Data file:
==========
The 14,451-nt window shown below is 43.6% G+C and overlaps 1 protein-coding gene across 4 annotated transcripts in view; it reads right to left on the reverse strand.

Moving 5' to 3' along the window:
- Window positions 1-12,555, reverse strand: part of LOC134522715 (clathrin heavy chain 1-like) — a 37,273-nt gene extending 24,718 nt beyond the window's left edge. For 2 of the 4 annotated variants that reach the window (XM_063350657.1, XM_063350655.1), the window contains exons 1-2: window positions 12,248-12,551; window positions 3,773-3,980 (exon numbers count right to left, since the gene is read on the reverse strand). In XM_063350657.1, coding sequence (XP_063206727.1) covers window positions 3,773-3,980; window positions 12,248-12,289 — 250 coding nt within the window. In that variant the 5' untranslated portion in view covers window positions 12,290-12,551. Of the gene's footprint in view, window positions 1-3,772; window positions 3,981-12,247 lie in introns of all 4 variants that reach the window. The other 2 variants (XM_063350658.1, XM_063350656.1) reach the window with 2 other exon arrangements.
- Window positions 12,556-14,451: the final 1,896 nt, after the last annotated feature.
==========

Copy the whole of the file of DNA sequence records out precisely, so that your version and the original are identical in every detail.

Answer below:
The 14,451-nt window shown below is 43.6% G+C and overlaps 1 protein-coding gene across 4 annotated transcripts in view; it reads right to left on the reverse strand.

Moving 5' to 3' along the window:
- Window positions 1-12,555, reverse strand: part of LOC134522715 (clathrin heavy chain 1-like) — a 37,273-nt gene extending 24,718 nt beyond the window's left edge. For 2 of the 4 annotated variants that reach the window (XM_063350657.1, XM_063350655.1), the window contains exons 1-2: window positions 12,248-12,551; window positions 3,773-3,980 (exon numbers count right to left, since the gene is read on the reverse strand). In XM_063350657.1, coding sequence (XP_063206727.1) covers window positions 3,773-3,980; window positions 12,248-12,289 — 250 coding nt within the window. In that variant the 5' untranslated portion in view covers window positions 12,290-12,551. Of the gene's footprint in view, window positions 1-3,772; window positions 3,981-12,247 lie in introns of all 4 variants that reach the window. The other 2 variants (XM_063350658.1, XM_063350656.1) reach the window with 2 other exon arrangements.
- Window positions 12,556-14,451: the final 1,896 nt, after the last annotated feature.